WEST BROMPTON STATION INCLUDING BOOKING HALL AND TRAIN SHED AND STAIRCASES AND RETAINING WALL

Overview

Heritage Category:
Listed Building
Grade:
II
List Entry Number:
1385365
Date first listed:
03-Oct-2000
Statutory Address:
WEST BROMPTON STATION INCLUDING BOOKING HALL AND TRAIN SHED AND STAIRCASES AND RETAINING WALL, OLD BROMPTON ROAD

Map

Ordnance survey map of WEST BROMPTON STATION INCLUDING BOOKING HALL AND TRAIN SHED AND STAIRCASES AND RETAINING WALL
© Crown Copyright and database right 2019. All rights reserved. Ordnance Survey Licence number 100024900.
© British Crown and SeaZone Solutions Limited 2019. All rights reserved. Licence number 102006.006.
Use of this data is subject to Terms and Conditions.

The above map is for quick reference purposes only and may not be to scale. For a copy of the full scale map, please see the attached PDF - 1385365 .pdf

The PDF will be generated from our live systems and may take a few minutes to download depending on how busy our servers are. We apologise for this delay.

This copy shows the entry on 16-Sep-2019 at 13:07:21.

Location

Statutory Address:
WEST BROMPTON STATION INCLUDING BOOKING HALL AND TRAIN SHED AND STAIRCASES AND RETAINING WALL, OLD BROMPTON ROAD

The building or site itself may lie within the boundary of more than one authority.

County:
Greater London Authority
District:
Kensington and Chelsea (London Borough)
National Grid Reference:
TQ 25382 78021

Details

TQ 2578 SW OLD BROMPTON ROAD 249/52/10211 West Brompton Station, including 03-OCT-00 Booking Hall, train shed,staircases and retaining wall II

Underground station. Opened 12th April 1869 as an extension of the Metropolitan Railway and first District Line through trains ran on 1st August 1870. Designed by Sir John Fowler, engineer to both companies, in Classical style. Some alterations to Booking hall c1928 and refurbished c1990. Booking Hall is built of white Suffolk bricks with slate pavilion roof. Left side brick chimneystacks but tall original stacks replaced. together with original cresting. One storey , originally symmetrical with four round-headed arched windows with keystone linked by impost blocks flanking larger similar central door. In 1928 the former ladies' room on the right was rebuilt for retain space and the two right hand windows changed into a large window under segmental-headed arch with keystone. The lower part has been altered in the later C20. Left side retains one original window but the left window was later converted into a secondary entrance leaving the outline of the original arch visible. Panelled parapet, moulded cornice and panelled band below the cornice. Parapet originally had urn finials at the corners and ball finials to the centre. Originally there was also on each side a lower height porch with round-headed arch with central keystone but only the right hand one survives with blocked doorcase. Ticket hall refurbished in later C20. Rear wall on to train shed has five round-headed arches, three of which are blocked. Original train shed with brick blank arcaded retaining walls with round-headed arches with keystones and impost blocks, extending also along full length of one platform. Engine shed is about 66 feet long having 6 bays of brick arches at the sides and roof with 9 bays of segmental-headed iron trusses supporting wooden roof with central glazed lantern and wooden framed end clad in vertical planks and supported on a square wooden pier and pilaster on each side with moulded pendants. Angled roof appears to have been a prototype for the 1870s Earl's Court and Ealing Broadway stations. Twin cast iron footbridges for departing and arriving passengers both survive, although the exit footbridge is no longer linked with the street These have decorative balustrading, square newel posts and mahogany handrails and are supported on decorated cast iron columns. Cast iron bridges between with criss-cross design balustrading. Some late C20 brick infill below staircases. One of a small number of 1860s underground stations which are the first in the world, West Brompton being unusual in retaining its original Booking Hall , although with some alterations. It is the best preserved example of a station on the District Line.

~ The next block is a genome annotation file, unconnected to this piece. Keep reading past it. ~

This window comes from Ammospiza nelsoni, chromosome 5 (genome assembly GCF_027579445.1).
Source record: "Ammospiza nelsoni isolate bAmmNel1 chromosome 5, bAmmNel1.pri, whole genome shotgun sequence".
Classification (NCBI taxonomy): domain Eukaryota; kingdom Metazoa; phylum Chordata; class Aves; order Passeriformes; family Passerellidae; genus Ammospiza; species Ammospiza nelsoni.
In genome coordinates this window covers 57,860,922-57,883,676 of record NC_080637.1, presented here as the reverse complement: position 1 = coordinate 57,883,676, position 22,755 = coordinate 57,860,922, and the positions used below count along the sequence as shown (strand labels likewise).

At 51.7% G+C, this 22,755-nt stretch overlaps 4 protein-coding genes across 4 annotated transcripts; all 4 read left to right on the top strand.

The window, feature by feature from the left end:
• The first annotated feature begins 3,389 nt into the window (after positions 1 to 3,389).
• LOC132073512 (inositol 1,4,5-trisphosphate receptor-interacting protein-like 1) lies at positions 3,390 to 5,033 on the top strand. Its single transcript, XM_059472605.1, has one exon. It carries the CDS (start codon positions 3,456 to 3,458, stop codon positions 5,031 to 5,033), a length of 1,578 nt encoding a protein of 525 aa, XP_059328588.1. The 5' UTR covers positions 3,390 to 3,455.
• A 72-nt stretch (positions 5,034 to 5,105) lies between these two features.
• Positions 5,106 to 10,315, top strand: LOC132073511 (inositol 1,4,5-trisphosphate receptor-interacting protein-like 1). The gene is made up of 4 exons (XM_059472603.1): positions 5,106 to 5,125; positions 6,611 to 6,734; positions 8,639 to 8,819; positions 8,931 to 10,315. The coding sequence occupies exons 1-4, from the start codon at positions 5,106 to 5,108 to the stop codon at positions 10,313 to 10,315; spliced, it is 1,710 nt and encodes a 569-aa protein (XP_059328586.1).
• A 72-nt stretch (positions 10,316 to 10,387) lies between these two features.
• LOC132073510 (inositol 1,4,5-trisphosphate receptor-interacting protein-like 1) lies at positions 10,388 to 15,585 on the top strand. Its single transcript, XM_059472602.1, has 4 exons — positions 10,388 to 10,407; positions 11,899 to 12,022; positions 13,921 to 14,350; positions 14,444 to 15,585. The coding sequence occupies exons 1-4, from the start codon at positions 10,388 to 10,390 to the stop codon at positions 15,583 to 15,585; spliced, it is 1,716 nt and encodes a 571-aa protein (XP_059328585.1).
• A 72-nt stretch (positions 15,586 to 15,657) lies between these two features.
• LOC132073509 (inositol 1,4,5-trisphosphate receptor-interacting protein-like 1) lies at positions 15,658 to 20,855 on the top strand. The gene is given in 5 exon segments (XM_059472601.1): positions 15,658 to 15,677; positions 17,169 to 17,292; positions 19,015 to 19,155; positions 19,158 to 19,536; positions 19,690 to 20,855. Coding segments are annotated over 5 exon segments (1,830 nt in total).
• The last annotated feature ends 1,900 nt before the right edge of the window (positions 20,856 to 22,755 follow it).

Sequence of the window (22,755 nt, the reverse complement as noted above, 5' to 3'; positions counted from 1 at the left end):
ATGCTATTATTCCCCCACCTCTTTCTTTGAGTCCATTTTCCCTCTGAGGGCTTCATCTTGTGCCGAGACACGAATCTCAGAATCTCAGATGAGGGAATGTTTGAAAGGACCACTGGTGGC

Laurence Menear "London's Underground Stations" p14. David lawrence "Underground Architecture" p15

Legacy

The contents of this record have been generated from a legacy data system.

Legacy System number:
485827
Legacy System:
LBS

Sources

Books and journals
Lawrence, D, Underground Architecture, (1994), 15
Menear, L, Londons Underground Stations, (1985), 14

Legal

This building is listed under the Planning (Listed Buildings and Conservation Areas) Act 1990 as amended for its special architectural or historic interest.

End of official listing

Images of England

Images of England was a photographic record of every listed building in England, created as a snap shot of listed buildings at the turn of the millennium. These photographs of the exterior of listed buildings were taken by volunteers between 1999 and 2008. The project was supported by the Heritage Lottery Fund.

Date: 17 May 2007
Reference: IOE01/16580/12
Rights: Copyright IoE Mr Anthony Rau. Source Historic England Archive
Archive image, may not represent current condition of site.
To view this image please use Firefox, Chrome, Safari, or Edge.

Your Contributions

Do you know more about this entry?

The following information has been contributed by users volunteering for our Enriching The List project. For small corrections to the List Entry please see our Minor Amendments procedure.

The information and images below are the opinion of the contributor, are not part of the official entry and do not represent the official position of Historic England. We have not checked that the contributions below are factually accurate. Please see our terms and conditions. If you wish to report an issue with a contribution or have a question please email [email protected].